Movie Review – Pet Sematary (2019)

Pet Sematary (2019)
Written by Matt Greenberg and Jeff Buhler
Directed by Kevin Kölsch & Dennis Widmyer

It’s hard to pinpoint where the nostalgia begins, but Stephen King’s current film renaissance started somewhere between the homage of Stranger Things Season One and the recent IT adaptation. One of the remakes it has led to is this recent Pet Sematary film, which is just as much taking on the novel as it is reworking the 1989 Mary Lambert film. The book and original movie have found an essential place in the hearts and minds of the general public and especially horror/King friends. I wonder what the long-time fans think of this picture and its decisions to change and not change certain elements.

Our protagonist is doctor Louis Creed, who has moved his family out to the Maine country, quaint rural home with a dark secret in the woods. Louis’ eldest child, the precocious Ellie befriends neighbor Jud Crandall, a grizzled Mainer who warns her about the pet cemetery behind the house. There’s a wall made of timber that warns of something darker behind it, a force that exists in the realms of the dead that can use lifeless bodies to manifest in the world of the living. Inevitably the family cat Church is run over, and Jud decides to let Louis in the secret of the soured land. Church comes back but not like his old self, and we start to see where this ultimately tragic tale is going.

For the most part, this is almost a beat for beat remake of the first film, which I was astonished about. The directing duo of Kolsch & Widmeyer had first brought us Starry Eyes, a terrific horror film that takes the experience of being a woman trying to break out in the Hollywood system and infuses it with satanism and ghouls. The screenwriters appear to be the culprits of how terrible this remake turned out. Jeff Buhler has penned the scripts for the mediocre Clive Barker adaptation Midnight Meat Train and the overwhelmingly panned Nightflyers series on SyFy. Matt Greenberg has been the business of adapting or making sequels of horror properties for decades (Children of the Corn, Halloween, The Crow). Neither of these writers inspires much confidence in a challenging and exciting script. What they deliver ultimately feels like the same sort of quickly ejected from theaters material they have written their whole careers.

There are the seeds of a fantastic story in this movie, but nothing is ever given space to breathe and develop into an emotionally meaningful experience. The screenplay feels more interested in hitting plot points regardless of the audience caring about any of these characters. The big death moments feel hollow, and I never felt that Louis was really tormented by how his family was falling apart. I think it was a great idea to change the child who dies from Gage to Ellie because there’s more you can do with an older kid. Gage, the toddler, dying and coming back in the original was dark, but he lacked any ability to communicate. Ellie challenges the audience to ponder what it is that came back from the dead. Is this Ellie or another entity? Is it Ellie but with something piggybacking into the world of the living?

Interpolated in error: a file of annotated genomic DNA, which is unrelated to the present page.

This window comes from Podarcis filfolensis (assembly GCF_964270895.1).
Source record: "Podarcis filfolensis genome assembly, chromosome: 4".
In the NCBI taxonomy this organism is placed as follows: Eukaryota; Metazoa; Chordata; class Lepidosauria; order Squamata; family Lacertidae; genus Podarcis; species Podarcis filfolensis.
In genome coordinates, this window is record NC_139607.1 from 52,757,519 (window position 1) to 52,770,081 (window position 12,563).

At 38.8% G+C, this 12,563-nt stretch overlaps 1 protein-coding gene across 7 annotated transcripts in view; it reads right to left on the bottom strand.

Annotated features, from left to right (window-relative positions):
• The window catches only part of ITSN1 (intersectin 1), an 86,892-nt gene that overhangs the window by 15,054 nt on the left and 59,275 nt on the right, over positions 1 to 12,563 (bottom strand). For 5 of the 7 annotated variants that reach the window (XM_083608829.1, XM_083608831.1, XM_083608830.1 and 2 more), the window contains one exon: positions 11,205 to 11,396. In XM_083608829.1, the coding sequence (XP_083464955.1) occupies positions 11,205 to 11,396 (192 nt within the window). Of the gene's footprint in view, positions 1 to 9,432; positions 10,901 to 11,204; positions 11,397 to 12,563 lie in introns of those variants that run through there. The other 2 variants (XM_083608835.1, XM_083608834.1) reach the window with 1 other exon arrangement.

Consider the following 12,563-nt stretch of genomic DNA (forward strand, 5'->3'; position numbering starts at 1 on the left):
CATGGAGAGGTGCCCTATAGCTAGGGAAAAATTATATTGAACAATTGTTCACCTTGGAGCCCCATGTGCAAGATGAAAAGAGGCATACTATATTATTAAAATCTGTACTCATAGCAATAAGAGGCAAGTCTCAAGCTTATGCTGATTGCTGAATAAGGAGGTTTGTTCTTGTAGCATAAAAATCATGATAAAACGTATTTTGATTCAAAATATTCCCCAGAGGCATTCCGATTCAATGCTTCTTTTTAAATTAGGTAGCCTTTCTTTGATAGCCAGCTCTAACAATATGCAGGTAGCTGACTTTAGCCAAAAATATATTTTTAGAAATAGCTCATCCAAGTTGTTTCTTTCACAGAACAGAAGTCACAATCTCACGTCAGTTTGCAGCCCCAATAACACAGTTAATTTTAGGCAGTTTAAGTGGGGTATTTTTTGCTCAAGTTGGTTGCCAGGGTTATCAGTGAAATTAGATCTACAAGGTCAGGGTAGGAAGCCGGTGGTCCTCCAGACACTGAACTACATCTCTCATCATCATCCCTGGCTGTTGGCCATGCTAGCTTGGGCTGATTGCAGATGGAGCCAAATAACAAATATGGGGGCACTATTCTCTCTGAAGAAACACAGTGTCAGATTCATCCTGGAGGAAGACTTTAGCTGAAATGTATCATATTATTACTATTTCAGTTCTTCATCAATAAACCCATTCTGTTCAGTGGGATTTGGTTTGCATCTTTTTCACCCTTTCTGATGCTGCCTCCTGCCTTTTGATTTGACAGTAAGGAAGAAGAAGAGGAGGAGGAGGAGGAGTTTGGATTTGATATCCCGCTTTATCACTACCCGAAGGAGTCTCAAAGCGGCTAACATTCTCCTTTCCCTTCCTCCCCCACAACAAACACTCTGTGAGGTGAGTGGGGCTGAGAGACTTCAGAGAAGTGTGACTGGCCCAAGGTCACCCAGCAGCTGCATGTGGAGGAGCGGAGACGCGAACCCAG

The subplot of Rachel Creed being haunted by memories of her deceased older sister always felt tangential in the original film but especially feel disconnected here. I struggled to see why they included it because other than a third act hallucination no throughline connects that trauma to what is happening in Rachel’s life now. Maybe I’m just dense, but I didn’t comprehend why this is in the movie. Speaking of awkward plot beats and themes, Louis and Rachel have an argument about whether or not to tell their nine-year-old daughter about death, if they should add talk about an afterlife. It struck me as a very odd that a couple who’d been married for over a decade never had this talk before. I get why it was in the movie for the plot, but it made the relationship between Louis and Rachel feel that much more false.

Overall, the 2019 Pet Sematary is a colossal disappointment. Apparently, the reputation of the directors didn’t matter when the screenplay they were handed was done so poorly. I wouldn’t be surprised if the studio also interfered, making sure to shape the movie for the audience they perceived wanted it. I felt entirely emotionally unsatisfied, the film never delivering a real sense of dread or horror, just hitting some plot beats that anyone who saw the first movie will already know are coming.

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